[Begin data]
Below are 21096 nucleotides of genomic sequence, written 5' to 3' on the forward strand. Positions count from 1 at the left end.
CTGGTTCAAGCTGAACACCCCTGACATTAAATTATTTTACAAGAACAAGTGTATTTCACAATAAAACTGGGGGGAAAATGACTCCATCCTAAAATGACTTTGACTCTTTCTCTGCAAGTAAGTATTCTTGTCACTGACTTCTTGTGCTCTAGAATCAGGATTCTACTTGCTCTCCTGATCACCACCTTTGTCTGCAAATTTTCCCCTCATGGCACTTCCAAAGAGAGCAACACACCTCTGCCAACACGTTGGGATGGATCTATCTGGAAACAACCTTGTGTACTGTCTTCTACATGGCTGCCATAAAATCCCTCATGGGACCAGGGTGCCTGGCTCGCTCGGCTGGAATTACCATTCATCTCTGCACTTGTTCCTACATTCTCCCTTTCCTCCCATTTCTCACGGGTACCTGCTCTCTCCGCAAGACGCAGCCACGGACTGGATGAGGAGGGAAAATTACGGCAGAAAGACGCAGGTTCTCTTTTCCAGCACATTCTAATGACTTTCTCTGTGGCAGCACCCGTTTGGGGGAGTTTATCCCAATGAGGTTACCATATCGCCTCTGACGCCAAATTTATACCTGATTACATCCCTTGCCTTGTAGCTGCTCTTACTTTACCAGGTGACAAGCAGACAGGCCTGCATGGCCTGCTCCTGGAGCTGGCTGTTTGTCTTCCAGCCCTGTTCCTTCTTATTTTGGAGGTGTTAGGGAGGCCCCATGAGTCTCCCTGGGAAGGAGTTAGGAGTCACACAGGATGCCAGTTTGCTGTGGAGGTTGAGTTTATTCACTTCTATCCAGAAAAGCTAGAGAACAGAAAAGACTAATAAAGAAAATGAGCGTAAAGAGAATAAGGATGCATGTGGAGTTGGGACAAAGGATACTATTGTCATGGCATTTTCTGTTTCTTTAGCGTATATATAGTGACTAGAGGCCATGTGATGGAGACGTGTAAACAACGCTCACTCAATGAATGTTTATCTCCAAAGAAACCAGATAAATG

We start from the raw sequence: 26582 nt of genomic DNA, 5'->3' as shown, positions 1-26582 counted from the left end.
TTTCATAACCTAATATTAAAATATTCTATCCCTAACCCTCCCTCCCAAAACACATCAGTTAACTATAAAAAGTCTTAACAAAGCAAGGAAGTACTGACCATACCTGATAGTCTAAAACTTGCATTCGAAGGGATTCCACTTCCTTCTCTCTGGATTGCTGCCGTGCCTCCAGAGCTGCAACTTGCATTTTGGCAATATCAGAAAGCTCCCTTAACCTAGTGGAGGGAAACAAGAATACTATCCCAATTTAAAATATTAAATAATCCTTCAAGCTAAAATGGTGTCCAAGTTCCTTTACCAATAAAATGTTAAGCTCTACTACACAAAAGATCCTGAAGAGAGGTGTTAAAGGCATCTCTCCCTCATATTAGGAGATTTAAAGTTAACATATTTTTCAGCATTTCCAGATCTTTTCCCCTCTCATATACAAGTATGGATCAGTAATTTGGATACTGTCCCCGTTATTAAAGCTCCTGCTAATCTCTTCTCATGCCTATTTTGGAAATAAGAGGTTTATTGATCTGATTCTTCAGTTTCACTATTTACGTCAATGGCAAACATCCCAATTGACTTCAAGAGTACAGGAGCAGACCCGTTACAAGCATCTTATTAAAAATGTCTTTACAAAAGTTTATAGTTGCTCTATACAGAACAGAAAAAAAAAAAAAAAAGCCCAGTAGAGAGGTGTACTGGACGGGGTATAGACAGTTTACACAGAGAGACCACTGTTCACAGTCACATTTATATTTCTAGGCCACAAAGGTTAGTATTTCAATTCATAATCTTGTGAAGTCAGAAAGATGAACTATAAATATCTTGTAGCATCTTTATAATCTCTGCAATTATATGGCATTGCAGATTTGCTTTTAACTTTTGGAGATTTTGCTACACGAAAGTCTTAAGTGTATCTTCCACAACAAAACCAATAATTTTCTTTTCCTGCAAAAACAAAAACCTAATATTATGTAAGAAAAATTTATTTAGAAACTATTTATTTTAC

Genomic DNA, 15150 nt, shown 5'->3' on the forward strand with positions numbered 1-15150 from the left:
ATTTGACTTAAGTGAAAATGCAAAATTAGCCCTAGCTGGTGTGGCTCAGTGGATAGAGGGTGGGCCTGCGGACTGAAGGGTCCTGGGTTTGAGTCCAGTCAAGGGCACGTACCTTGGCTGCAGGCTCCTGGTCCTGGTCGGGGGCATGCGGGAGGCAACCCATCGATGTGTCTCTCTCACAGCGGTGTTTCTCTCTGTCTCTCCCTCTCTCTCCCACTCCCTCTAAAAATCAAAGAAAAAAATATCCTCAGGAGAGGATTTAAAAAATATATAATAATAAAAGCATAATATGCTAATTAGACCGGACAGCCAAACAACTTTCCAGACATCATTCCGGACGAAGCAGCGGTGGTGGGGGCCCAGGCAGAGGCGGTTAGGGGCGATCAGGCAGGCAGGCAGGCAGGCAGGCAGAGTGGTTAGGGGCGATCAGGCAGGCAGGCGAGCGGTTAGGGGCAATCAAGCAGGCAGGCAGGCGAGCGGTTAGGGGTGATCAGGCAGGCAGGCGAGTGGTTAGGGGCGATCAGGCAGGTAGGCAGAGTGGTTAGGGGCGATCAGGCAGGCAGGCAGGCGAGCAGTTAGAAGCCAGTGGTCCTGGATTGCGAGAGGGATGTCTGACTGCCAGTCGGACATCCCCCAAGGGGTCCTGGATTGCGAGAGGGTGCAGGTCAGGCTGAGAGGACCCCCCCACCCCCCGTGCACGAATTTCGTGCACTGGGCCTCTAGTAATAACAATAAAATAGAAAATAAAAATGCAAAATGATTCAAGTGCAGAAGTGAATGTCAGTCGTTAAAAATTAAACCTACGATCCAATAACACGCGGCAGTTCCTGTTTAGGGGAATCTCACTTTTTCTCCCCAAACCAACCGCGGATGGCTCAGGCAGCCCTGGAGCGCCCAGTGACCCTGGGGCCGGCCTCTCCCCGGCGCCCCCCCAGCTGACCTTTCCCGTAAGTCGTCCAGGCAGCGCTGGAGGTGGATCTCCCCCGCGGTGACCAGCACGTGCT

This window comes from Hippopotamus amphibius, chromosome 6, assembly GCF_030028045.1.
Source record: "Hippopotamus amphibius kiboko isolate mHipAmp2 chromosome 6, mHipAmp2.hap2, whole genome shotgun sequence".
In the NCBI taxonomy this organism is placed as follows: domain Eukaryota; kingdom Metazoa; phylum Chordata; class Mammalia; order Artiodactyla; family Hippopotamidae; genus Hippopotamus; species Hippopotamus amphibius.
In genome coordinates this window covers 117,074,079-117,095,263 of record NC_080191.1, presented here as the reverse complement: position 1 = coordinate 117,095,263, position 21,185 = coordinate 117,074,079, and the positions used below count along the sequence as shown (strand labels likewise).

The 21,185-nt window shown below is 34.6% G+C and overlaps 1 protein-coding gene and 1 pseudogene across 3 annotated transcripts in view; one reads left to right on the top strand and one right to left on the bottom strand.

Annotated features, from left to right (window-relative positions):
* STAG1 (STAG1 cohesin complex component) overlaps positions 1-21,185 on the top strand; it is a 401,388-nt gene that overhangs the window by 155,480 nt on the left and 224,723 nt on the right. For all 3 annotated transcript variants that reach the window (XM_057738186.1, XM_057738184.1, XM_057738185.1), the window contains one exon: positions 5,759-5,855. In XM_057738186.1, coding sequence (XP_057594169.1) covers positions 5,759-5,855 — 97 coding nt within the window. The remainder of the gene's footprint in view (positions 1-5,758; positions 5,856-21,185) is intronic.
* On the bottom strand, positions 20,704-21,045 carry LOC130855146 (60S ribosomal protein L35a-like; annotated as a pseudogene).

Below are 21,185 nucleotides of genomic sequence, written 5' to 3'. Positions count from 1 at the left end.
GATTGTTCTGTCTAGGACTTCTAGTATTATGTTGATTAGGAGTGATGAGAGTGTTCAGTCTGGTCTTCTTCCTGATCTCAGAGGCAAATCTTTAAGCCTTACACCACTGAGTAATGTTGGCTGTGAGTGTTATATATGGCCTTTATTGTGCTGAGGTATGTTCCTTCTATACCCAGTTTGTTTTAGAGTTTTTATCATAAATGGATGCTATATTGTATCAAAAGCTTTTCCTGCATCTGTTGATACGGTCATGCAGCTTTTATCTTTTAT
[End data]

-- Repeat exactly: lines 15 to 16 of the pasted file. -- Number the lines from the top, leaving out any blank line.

Below are 21,185 nucleotides of genomic sequence, written 5' to 3'. Positions count from 1 at the left end.
GATTGTTCTGTCTAGGACTTCTAGTATTATGTTGATTAGGAGTGATGAGAGTGTTCAGTCTGGTCTTCTTCCTGATCTCAGAGGCAAATCTTTAAGCCTTACACCACTGAGTAATGTTGGCTGTGAGTGTTATATATGGCCTTTATTGTGCTGAGGTATGTTCCTTCTATACCCAGTTTGTTTTAGAGTTTTTATCATAAATGGATGCTATATTGTATCAAAAGCTTTTCCTGCATCTGTTGATACGGTCATGCAGCTTTTATCTTTTAT